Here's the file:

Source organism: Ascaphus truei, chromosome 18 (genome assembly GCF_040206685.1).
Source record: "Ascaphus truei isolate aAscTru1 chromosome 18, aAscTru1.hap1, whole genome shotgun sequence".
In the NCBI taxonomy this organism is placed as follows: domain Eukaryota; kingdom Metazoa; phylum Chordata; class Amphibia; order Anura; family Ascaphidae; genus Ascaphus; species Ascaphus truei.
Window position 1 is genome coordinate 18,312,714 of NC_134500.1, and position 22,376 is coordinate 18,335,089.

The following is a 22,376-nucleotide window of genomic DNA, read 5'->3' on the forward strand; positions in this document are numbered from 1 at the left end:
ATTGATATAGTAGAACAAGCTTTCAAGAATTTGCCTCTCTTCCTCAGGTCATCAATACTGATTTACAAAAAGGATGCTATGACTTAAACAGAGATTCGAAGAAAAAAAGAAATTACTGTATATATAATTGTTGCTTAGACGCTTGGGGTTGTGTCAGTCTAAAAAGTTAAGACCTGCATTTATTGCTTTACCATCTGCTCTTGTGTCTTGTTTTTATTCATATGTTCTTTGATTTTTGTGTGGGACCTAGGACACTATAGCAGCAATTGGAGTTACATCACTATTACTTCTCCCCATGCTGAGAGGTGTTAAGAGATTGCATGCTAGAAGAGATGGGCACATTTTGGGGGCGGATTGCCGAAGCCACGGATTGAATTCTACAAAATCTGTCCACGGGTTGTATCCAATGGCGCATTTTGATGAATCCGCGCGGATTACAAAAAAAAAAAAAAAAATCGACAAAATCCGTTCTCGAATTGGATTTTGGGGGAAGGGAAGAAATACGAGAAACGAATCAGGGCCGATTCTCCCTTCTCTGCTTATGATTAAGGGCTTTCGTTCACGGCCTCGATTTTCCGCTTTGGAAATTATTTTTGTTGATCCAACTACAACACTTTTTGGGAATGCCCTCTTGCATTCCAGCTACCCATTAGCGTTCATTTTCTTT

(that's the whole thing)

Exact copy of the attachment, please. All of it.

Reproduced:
Source organism: Ascaphus truei, chromosome 18 (genome assembly GCF_040206685.1).
Source record: "Ascaphus truei isolate aAscTru1 chromosome 18, aAscTru1.hap1, whole genome shotgun sequence".
In the NCBI taxonomy this organism is placed as follows: domain Eukaryota; kingdom Metazoa; phylum Chordata; class Amphibia; order Anura; family Ascaphidae; genus Ascaphus; species Ascaphus truei.
Window position 1 is genome coordinate 18,312,714 of NC_134500.1, and position 22,376 is coordinate 18,335,089.

The following is a 22,376-nucleotide window of genomic DNA, read 5'->3' on the forward strand; positions in this document are numbered from 1 at the left end:
ATTGATATAGTAGAACAAGCTTTCAAGAATTTGCCTCTCTTCCTCAGGTCATCAATACTGATTTACAAAAAGGATGCTATGACTTAAACAGAGATTCGAAGAAAAAAAGAAATTACTGTATATATAATTGTTGCTTAGACGCTTGGGGTTGTGTCAGTCTAAAAAGTTAAGACCTGCATTTATTGCTTTACCATCTGCTCTTGTGTCTTGTTTTTATTCATATGTTCTTTGATTTTTGTGTGGGACCTAGGACACTATAGCAGCAATTGGAGTTACATCACTATTACTTCTCCCCATGCTGAGAGGTGTTAAGAGATTGCATGCTAGAAGAGATGGGCACATTTTGGGGGCGGATTGCCGAAGCCACGGATTGAATTCTACAAAATCTGTCCACGGGTTGTATCCAATGGCGCATTTTGATGAATCCGCGCGGATTACAAAAAAAAAAAAAAAAATCGACAAAATCCGTTCTCGAATTGGATTTTGGGGGAAGGGAAGAAATACGAGAAACGAATCAGGGCCGATTCTCCCTTCTCTGCTTATGATTAAGGGCTTTCGTTCACGGCCTCGATTTTCCGCTTTGGAAATTATTTTTGTTGATCCAACTACAACACTTTTTGGGAATGCCCTCTTGCATTCCAGCTACCCATTAGCGTTCATTTTCTTT